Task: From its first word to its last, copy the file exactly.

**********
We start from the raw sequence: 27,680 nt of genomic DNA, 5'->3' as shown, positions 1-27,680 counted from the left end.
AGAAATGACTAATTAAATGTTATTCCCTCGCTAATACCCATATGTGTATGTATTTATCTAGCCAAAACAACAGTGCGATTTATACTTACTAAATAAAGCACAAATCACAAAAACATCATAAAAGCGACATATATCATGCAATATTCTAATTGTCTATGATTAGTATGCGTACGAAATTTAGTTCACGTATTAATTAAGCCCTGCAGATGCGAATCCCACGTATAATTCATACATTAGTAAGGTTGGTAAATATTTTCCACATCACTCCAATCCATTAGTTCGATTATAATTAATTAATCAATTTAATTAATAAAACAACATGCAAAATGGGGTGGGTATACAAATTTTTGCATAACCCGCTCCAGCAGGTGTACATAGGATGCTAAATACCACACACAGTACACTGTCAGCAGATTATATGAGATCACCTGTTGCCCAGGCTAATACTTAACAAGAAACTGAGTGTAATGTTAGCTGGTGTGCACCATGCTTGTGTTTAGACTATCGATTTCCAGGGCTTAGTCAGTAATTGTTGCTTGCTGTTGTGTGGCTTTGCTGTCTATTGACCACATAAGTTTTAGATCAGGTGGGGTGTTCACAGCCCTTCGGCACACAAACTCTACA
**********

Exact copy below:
We start from the raw sequence: 27,680 nt of genomic DNA, 5'->3' as shown, positions 1-27,680 counted from the left end.
AGAAATGACTAATTAAATGTTATTCCCTCGCTAATACCCATATGTGTATGTATTTATCTAGCCAAAACAACAGTGCGATTTATACTTACTAAATAAAGCACAAATCACAAAAACATCATAAAAGCGACATATATCATGCAATATTCTAATTGTCTATGATTAGTATGCGTACGAAATTTAGTTCACGTATTAATTAAGCCCTGCAGATGCGAATCCCACGTATAATTCATACATTAGTAAGGTTGGTAAATATTTTCCACATCACTCCAATCCATTAGTTCGATTATAATTAATTAATCAATTTAATTAATAAAACAACATGCAAAATGGGGTGGGTATACAAATTTTTGCATAACCCGCTCCAGCAGGTGTACATAGGATGCTAAATACCACACACAGTACACTGTCAGCAGATTATATGAGATCACCTGTTGCCCAGGCTAATACTTAACAAGAAACTGAGTGTAATGTTAGCTGGTGTGCACCATGCTTGTGTTTAGACTATCGATTTCCAGGGCTTAGTCAGTAATTGTTGCTTGCTGTTGTGTGGCTTTGCTGTCTATTGACCACATAAGTTTTAGATCAGGTGGGGTGTTCACAGCCCTTCGGCACACAAACTCTACA